The Things We Know That Aren’t So

Mark Twain said, “What gets us into trouble is not what we don’t know. It’s what we know for sure that just ain’t so.” I’ve seen a lot of things said about gender that just aren’t so and we should discuss a few of them.

Something that needs reframed quickly is that that story of the fall is not a story about marriage. It is relevant whether you’re fifteen, or thirty-two and single, or forty and married ,or seventy and widowed, whether you’re a man or a woman. It’s a story of the three ways we can respond to God. We can trust His definition of good and evil, meaning we obey and follow His guidelines. We can be deceived, like Eve, and sin. Or we can disobey, like Adam, and rebel against God’s commands.

The story is not there to show us that if women would just let their husband’s decide everything then things would work out fine. Adam disobeyed on purpose. Clearly the Bible shows us that men are not more likely to follow God’s commands than women are. This is not a story that teaches us that men shouldn’t listen to their wives. The Bible is full of stories where God speaks to the woman or teaches men through women (Deborah, Huldah, Jochebed, Samson’s mother, Priscilla, and many others). Maybe we could learn not to talk back to animals though.

This story, and the continuing story of the Bible, reveals that we are constantly confronted with these options. Will I let God decide what’s good? Will I be deceived? Will I disobey?

Before I quit Twitter last fall I saw a poll that showed more than half of respondents (mostly evangelicals) believed that women were more easily deceived than men. Most people that believe that would cite 1 Timothy 2:14 as the reason. The problem is that the verse only says that Eve was deceived. (There were other creation myths in that culture because of the worship of Artemis. Paul clarifies what the story of the Bible is.) That verse never says that all women are more likely to be deceived, just as no part of the Bible says that men are more likely to be in rebellion against God’s commands.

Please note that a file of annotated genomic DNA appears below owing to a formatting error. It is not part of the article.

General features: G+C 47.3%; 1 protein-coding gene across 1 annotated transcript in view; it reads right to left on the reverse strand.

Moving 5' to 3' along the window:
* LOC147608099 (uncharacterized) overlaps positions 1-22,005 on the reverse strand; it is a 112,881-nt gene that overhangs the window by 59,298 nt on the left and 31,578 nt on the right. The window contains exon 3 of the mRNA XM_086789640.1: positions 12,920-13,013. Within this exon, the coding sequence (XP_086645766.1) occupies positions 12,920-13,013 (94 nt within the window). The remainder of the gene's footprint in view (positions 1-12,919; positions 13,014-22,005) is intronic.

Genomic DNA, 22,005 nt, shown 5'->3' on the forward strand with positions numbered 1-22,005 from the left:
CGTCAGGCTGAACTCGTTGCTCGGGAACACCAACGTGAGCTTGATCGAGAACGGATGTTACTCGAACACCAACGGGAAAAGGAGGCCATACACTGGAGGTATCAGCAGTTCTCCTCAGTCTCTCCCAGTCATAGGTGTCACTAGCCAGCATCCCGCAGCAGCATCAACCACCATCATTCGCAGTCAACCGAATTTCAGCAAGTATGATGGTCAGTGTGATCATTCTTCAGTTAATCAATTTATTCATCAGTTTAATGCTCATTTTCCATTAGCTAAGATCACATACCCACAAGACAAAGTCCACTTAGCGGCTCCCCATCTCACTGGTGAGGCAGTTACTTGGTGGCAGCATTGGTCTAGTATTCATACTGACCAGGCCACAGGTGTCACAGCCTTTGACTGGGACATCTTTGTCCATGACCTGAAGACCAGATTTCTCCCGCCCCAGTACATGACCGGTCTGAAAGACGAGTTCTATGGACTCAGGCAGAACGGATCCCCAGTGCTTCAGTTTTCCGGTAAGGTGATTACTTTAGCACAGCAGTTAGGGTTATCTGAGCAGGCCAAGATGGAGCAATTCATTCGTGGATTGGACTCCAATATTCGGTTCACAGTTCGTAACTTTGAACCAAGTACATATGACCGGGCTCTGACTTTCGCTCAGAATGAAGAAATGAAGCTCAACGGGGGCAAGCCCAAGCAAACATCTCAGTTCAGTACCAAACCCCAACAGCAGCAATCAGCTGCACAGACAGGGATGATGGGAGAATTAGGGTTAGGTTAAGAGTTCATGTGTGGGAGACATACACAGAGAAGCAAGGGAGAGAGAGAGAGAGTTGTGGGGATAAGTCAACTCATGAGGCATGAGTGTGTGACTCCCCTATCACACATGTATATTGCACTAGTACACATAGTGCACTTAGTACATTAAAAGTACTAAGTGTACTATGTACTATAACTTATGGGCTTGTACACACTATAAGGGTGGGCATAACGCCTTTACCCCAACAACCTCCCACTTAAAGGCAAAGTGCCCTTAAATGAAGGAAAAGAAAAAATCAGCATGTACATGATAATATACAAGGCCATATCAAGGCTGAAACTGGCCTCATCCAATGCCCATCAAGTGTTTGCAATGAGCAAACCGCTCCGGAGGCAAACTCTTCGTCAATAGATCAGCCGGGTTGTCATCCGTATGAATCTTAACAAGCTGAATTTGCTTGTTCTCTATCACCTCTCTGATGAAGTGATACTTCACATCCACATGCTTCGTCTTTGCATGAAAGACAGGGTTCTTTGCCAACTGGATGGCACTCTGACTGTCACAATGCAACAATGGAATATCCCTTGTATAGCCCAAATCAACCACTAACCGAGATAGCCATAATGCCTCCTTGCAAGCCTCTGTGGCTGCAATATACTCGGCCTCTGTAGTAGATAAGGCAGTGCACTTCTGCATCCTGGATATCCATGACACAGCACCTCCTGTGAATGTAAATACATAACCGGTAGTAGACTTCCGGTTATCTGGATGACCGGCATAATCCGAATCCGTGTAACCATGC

Not only that but in 2 Corinthians 11:3 Paul cautions the entire church against being deceived as Eve was. He warned them not to be led astray in their thoughts from a “sincere and pure devotion to Christ.” This is a warning for all believers. He goes on to say later in that same chapter that “even Satan disguises himself as an angel of light. So it is no surprise if his servants also, disguise themselves as servants of righteousness” (14-15). The enemy is a deceiver. He is a liar and the father of lies (John 8:44). Being deceived isn’t an extra problem for women; it’s a problem for humanity.

The story that women are more easily deceived is the basis for all sorts of things, mainly why men are in charge. You know, because the rebels should be put in charge. I’ve always been concerned about the logic on that one.

Not only does the Bible not say that women are more easily deceived, we have to twist other parts of Scripture to tell that story. All believers receive the same Spirit of God. That Spirit is our teacher. He is the one who leads us in truth (John 14:16-17, 26; 16:7). 1 John 2 also talks about the connection between the Spirit and truth in verses 20 and 27. If we sit in 1 Corinthians 2:6-16, we realize this new spiritual understanding is a gift of God given by the Spirit. We all have the mind of Christ. God promises wisdom to those who ask (James 1:5). Men do not get more of the Spirit than women do. It’s also worth noting that there is no recorded story of a woman encountering Jesus when He was on earth and not recognizing Him as the Messiah.